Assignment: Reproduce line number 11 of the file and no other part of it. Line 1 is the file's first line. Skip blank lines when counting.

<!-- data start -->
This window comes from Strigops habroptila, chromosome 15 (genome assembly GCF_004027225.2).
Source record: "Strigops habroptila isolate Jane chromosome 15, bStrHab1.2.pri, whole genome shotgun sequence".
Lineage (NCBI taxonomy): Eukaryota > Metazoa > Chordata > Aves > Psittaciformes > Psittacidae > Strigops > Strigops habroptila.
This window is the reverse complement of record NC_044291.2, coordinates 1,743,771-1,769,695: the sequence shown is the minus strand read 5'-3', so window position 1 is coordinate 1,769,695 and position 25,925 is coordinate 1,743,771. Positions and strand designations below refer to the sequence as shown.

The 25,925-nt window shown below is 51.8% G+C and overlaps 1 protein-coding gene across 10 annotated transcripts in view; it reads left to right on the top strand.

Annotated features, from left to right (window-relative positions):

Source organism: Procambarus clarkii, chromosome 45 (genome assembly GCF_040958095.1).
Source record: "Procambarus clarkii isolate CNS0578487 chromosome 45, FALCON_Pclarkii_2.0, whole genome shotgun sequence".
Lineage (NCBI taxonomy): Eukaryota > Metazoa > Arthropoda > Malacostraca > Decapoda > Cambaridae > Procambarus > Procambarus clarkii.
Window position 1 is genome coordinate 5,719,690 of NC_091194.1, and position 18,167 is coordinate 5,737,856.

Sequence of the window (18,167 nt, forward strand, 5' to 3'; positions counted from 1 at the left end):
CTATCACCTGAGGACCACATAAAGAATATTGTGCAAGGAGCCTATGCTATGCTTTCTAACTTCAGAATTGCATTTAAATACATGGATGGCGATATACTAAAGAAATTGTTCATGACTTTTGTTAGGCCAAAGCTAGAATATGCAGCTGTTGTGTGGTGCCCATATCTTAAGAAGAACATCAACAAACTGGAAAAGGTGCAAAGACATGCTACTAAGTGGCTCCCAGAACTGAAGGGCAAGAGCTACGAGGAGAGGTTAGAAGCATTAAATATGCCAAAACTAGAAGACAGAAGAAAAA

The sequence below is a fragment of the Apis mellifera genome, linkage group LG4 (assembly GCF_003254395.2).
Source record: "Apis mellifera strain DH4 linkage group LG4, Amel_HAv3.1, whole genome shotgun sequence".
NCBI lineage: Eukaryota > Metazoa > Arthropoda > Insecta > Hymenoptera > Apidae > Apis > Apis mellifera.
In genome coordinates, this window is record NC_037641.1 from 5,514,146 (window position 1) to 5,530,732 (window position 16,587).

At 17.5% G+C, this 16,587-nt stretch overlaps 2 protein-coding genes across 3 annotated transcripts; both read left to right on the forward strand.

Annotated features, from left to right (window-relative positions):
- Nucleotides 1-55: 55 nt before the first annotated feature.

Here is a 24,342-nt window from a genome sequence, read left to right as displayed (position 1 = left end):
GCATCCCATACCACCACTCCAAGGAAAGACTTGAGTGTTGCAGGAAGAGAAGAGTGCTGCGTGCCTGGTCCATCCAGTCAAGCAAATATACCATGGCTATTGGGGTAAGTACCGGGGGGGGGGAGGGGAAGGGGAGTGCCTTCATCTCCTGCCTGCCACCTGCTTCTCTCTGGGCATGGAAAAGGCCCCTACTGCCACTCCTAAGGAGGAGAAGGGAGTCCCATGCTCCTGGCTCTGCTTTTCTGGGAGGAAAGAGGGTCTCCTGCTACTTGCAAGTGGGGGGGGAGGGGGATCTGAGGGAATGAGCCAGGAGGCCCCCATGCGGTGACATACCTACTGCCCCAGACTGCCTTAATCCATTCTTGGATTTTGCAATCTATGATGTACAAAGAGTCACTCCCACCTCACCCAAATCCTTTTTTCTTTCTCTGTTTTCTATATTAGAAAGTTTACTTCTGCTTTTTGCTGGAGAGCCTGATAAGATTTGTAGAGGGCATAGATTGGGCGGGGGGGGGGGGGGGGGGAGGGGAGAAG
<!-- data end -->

Sequence of the window (18,167 nt, forward strand, 5' to 3'; positions counted from 1 at the left end):